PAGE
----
Andreas Kalvos

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Andreas Kalvos

Author: Kalvos, Andreas Kalvos

Date of Birth: April 1792, Zakynthos

Gender: Male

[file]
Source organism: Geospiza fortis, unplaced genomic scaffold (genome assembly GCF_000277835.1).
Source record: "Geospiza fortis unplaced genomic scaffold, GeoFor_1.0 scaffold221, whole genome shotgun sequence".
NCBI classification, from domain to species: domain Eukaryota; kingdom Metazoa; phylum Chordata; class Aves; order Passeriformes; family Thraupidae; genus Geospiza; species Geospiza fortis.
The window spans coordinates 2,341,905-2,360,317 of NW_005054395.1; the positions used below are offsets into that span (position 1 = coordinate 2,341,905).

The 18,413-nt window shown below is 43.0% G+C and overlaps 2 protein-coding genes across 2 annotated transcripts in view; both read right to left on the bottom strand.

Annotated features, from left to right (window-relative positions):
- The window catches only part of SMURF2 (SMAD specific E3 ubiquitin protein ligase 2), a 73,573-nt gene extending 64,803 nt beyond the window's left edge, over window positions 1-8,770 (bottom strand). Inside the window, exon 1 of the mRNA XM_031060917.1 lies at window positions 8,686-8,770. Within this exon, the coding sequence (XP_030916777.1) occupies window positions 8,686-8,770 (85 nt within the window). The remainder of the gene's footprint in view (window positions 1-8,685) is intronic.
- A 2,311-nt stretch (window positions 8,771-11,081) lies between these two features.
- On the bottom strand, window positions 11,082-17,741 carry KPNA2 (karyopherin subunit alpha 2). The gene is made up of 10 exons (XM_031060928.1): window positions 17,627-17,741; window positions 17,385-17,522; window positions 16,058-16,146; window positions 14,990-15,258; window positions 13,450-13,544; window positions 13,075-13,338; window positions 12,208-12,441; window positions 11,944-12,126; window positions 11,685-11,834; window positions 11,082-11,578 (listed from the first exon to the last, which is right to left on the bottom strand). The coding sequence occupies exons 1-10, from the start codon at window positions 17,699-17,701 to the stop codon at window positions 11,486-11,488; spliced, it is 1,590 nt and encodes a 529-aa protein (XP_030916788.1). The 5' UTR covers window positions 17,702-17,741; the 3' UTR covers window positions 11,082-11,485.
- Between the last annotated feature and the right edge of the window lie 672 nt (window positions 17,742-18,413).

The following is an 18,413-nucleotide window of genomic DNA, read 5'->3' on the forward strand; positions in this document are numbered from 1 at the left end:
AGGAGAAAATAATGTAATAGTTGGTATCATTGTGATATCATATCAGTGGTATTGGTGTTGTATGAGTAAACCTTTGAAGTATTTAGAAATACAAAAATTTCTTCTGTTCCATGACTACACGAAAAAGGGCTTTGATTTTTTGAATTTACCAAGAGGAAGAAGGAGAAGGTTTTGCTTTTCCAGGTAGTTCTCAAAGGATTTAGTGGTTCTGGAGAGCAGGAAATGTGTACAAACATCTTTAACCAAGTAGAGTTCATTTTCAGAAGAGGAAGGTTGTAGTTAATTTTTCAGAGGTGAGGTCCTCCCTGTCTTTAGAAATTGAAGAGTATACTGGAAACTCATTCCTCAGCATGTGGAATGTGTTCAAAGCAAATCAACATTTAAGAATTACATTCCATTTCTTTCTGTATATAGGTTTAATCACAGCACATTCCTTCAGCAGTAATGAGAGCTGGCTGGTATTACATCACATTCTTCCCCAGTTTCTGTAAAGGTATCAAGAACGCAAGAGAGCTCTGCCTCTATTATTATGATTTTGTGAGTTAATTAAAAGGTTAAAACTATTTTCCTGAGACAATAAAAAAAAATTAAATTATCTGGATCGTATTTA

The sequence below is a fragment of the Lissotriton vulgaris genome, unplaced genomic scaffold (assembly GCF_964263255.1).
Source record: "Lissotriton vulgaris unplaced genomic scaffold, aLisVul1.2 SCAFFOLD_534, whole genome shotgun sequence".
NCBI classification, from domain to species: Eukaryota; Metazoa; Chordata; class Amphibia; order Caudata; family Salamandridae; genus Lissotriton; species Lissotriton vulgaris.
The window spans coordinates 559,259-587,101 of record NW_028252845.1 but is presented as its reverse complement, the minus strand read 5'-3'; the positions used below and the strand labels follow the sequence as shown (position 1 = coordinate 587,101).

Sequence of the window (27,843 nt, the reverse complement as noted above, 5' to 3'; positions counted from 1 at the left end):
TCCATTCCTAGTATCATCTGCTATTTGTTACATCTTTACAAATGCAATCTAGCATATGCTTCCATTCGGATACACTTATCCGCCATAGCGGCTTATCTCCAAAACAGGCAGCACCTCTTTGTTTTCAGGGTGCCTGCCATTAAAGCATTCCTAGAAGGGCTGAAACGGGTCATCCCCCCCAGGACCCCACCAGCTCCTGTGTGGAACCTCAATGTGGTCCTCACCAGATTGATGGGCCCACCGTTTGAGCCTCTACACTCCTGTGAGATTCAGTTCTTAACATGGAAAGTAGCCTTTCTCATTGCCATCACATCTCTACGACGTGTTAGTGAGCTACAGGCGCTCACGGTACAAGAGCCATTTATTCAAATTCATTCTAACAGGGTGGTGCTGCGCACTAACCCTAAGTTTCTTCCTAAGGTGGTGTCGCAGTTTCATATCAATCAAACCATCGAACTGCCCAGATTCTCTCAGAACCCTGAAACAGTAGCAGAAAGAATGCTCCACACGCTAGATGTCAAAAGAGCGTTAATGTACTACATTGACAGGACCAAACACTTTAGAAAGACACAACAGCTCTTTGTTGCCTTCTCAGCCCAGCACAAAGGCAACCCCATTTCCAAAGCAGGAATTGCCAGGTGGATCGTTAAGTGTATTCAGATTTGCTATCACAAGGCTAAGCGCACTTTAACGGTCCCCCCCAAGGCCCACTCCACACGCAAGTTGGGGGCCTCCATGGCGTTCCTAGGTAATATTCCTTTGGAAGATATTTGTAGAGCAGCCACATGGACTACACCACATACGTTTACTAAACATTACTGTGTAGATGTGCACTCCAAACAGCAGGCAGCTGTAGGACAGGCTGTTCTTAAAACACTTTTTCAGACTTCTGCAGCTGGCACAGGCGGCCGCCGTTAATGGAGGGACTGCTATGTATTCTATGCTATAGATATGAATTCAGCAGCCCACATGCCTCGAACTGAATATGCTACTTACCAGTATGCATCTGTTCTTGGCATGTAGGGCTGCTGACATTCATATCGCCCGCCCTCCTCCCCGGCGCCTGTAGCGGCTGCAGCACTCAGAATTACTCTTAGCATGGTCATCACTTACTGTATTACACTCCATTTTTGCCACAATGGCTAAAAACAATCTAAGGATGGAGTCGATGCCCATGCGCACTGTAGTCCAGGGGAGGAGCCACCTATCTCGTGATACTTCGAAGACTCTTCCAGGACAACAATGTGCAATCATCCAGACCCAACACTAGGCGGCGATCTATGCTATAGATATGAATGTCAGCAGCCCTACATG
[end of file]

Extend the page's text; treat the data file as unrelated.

Biography: Andreas Kalvos was born in Zakynthos, the first son of Corfu doctor Ioannis Calvos and Zakynthian noblewoman Adrian Roukani. After the breakup of his parents, his father left for Italy, and the poet departed in 1802 with his younger brother Nicolas to live with him. Kalvos as a student was first in Zakynthos and continued his studies in the Greek community in Livorno and Florence, where he became friend with Andreas Louriotis (1808). There he wrote in Italian the Song of Napoleon (1811). In 1812 he met in Florence Ugo Foscolo, who hired him as a copyist and tutor to Stefanos Vultsos, his protégé. This was followed by his co-residence with Foscolo and a brief stay of the two friends in Switzerland. It followed a rupture in his relationship with Foscolo and in 1819 his marriage with the Englishwoman Maria Teresa Josephine Thomas, who died the same year. After his wife’s death, he became attached to his old classmate Susan F. Ridout, a relationship that did not prosper. In the fall of 1820, after a brief stay in Paris, he returned to Florence and joined the Carbonari movement. The same year he was arrested by the police and deported to Geneva. He stayed in Geneva from 1821 until 1824 and wrote the first ten Odes, which he printed in 1824 under the title Lyra. In 1825 he traveled to Paris, where he got into the philhellenic circles and was associated with Greek scholars. There was the publication of the new series of Odes in 1826, with a French translation by the friends of the poet and philhellenic Panthier de Censay, together with the lyrics of Athanasios Christopoulos. After issuing the odes he decides to return to Greece. On his return, before reaching Nafplio, he traveled to Milos and Hydra, where he wrote correspondences to the French magazine “Revue Encyclopédique”, in which he wished to present to Europeans a picture of revolutionary Greece. In Nafplio he is frustrated by the splits of the revolution and goes to Corfu in August 1826. There he gained a reputation as an intellectual and scholar, and the “Ionian Academy” awarded him the “doctorate of Philosophy” and the laurel wreath, honors he had offered only to prominent scholars of the time. In general, we have confused information about the teaching of Kalvos in Corfu. It seems, however, that since 1840 he has been teaching at the University of Philosophy and at the High School Italian Philology. On January 24, 1841, Kalvos succeeded Francis Orioli in his capacity as principal of the Ionian High School. At the age of 60 he goes to Louth, Linconshire, marries his second wife (1853), who was a teacher, and opens a school for girls of higher education, where he taught mathematics and foreign languages. In November 1869 he dies and he is buried in the Keddington Cemetery.